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Review: Holland and the Bulb Fields

City/Town/Region/Island

North Holland, Netherlands

Springtime in Holland with Saga Holidays

  • By SilverTraveller ESW

    2244 reviews

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  • April 2017
  • Solo

55 people found this review helpful

BULB FIELDS, TULIPS, WINDMILLS and a C16TH DUTCH TRADING SHIP…

We had always intended to visit Holland in the spring to see the bulb fields, but never got round to it. I decided it was about time I went for it. I researched different itineraries on the web and in the end decided Saga’s Springtime in Holland
sounded the most interesting. It had the advantage of flights from Manchester Airport and a river cruise on the Rex Rheni.

Netherlands and Holland tend to be used interchangeably. This is inaccurate as the country is the Netherlands and Holland is just one of the 12 provinces making up the Netherlands. This trip was concentrated in North Holland.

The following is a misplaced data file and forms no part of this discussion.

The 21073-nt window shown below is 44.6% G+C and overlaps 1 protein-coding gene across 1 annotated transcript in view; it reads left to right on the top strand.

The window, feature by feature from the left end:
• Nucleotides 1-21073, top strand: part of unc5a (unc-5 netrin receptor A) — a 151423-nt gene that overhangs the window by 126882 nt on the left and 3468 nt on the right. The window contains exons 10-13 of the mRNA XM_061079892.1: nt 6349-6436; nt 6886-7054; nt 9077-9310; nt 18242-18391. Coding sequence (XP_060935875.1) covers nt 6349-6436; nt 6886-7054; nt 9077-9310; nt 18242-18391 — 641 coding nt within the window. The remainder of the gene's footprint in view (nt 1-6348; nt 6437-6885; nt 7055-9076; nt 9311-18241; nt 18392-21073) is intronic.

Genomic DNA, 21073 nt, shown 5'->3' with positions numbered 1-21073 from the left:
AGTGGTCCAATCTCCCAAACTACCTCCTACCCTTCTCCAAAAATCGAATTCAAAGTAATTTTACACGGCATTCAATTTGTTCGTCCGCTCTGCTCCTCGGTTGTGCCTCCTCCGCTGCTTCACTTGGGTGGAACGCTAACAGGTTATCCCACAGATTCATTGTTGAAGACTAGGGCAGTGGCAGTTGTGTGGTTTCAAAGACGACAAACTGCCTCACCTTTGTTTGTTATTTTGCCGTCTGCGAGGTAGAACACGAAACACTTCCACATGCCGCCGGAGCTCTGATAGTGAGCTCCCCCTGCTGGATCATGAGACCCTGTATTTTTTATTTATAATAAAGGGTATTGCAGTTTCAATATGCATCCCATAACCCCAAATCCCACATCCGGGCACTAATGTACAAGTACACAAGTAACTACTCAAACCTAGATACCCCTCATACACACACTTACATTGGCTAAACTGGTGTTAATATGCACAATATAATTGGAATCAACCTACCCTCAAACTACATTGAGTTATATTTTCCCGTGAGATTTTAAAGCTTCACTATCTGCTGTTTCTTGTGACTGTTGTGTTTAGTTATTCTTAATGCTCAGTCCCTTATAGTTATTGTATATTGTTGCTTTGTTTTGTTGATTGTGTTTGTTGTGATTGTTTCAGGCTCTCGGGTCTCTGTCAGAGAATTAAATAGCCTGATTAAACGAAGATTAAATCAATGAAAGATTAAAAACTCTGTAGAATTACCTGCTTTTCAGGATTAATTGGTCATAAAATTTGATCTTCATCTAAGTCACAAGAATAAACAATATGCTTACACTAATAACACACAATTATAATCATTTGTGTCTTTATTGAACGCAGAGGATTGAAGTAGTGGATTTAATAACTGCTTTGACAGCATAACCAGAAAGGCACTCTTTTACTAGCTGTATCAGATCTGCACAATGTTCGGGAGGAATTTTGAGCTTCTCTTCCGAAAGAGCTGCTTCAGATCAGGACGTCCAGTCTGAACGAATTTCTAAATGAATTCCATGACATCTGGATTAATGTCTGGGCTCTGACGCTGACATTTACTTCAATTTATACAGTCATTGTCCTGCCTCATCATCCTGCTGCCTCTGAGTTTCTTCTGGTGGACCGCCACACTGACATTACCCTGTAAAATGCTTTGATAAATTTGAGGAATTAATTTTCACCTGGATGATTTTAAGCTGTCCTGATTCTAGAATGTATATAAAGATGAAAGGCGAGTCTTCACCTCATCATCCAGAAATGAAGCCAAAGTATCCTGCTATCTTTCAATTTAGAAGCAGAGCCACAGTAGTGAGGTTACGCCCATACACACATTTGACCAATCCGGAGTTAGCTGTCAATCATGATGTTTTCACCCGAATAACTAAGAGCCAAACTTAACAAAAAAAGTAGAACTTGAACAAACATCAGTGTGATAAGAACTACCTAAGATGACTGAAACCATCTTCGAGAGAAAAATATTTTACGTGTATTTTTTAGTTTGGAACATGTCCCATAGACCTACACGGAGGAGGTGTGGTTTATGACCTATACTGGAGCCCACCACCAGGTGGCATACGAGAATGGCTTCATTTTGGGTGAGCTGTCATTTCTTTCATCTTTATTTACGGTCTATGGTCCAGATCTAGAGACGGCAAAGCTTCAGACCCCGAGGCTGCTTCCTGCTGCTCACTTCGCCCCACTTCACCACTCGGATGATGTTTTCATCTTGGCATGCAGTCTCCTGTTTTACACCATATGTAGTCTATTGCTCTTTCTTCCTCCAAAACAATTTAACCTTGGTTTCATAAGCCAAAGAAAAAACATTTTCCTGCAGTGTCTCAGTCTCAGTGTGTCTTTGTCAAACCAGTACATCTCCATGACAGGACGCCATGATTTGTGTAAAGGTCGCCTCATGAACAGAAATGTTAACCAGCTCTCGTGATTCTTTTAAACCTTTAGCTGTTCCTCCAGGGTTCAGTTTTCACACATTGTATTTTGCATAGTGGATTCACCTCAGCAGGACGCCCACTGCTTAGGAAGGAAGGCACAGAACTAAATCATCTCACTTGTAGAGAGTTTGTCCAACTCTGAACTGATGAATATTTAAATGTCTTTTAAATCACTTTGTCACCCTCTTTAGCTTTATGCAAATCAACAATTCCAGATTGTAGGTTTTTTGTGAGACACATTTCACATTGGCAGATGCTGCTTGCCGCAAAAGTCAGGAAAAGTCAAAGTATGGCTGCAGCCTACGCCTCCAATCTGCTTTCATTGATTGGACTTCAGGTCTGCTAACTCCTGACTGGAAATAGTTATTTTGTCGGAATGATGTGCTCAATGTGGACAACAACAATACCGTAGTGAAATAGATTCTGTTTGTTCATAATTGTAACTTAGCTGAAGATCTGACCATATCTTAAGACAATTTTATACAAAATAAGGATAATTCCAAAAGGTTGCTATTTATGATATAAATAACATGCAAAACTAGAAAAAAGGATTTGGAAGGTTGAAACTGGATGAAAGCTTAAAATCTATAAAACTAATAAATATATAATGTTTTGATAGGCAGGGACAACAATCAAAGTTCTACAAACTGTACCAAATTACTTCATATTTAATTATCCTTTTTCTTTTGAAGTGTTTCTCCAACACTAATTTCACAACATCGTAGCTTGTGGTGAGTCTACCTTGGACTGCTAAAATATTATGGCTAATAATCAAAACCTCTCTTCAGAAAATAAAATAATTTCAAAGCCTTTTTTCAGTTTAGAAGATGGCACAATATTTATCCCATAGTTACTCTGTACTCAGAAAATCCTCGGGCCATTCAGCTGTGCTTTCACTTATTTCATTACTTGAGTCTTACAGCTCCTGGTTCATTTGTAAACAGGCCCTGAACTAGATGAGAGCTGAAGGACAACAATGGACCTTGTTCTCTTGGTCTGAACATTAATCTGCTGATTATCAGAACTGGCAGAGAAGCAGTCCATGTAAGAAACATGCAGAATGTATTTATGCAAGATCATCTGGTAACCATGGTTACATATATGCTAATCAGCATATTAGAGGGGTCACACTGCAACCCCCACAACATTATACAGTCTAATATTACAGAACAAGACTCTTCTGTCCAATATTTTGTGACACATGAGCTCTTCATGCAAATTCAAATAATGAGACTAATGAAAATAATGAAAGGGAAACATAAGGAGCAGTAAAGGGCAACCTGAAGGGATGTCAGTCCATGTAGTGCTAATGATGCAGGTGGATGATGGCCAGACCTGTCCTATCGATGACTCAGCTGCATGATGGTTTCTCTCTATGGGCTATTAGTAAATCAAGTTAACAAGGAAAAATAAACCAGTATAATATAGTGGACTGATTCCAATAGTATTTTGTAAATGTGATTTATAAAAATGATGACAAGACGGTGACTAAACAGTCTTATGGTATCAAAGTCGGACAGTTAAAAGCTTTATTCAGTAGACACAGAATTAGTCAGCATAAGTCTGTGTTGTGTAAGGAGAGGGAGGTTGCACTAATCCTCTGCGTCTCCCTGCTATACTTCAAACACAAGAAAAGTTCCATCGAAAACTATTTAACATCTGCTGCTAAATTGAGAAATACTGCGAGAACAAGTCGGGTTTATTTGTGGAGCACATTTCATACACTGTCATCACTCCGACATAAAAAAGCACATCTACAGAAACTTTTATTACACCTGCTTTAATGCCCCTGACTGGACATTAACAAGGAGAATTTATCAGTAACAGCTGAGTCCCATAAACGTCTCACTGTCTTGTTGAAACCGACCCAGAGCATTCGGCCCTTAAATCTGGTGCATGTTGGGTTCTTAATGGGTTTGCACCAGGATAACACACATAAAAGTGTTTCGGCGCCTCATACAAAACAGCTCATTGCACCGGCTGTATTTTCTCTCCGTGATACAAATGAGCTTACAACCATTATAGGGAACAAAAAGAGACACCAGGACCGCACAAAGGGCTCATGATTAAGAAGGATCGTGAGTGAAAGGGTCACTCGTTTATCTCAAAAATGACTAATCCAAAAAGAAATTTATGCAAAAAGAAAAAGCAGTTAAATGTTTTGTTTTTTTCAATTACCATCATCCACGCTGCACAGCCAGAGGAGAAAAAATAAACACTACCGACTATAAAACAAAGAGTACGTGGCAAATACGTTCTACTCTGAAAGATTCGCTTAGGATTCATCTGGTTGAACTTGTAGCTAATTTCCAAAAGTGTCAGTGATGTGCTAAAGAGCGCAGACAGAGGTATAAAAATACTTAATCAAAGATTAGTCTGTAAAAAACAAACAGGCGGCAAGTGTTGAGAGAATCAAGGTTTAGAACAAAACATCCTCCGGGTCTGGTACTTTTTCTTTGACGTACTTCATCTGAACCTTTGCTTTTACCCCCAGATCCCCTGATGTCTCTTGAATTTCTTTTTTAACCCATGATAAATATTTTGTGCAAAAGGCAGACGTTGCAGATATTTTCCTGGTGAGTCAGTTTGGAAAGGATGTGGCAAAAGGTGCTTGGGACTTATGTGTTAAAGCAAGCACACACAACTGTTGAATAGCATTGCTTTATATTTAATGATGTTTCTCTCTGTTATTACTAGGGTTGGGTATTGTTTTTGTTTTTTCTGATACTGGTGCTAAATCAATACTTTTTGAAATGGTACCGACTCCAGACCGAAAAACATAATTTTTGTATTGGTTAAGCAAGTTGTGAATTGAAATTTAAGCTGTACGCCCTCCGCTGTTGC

The weather over Easter was disappointing and decidedly cool. There weren’t many people sitting sunning themselves on the sun deck, but fortunately the forecasted rain held off until the last afternoon in Amsterdam.

People off the regional flights were met at Schiphol Airport, and as we had several hours before we could board the Rex Rheni, Saga had arranged a coach trip for us through the bulb fields to the sea side resort of"Noordwijk.":http://wasleys.org.uk/eleanor/otherholidays/holland/day_one/index.html This has a long sandy beach and is popular in the sumer months. On a cold day in March it was decidedly ‘bracing’ but there were a few brave souls walking along the beach. It has a pleasant town centre with a good range of small shops. We did also see the bulb fields which even on a dull day were impressive, with the long narrow strips of colour looking like a rainbow.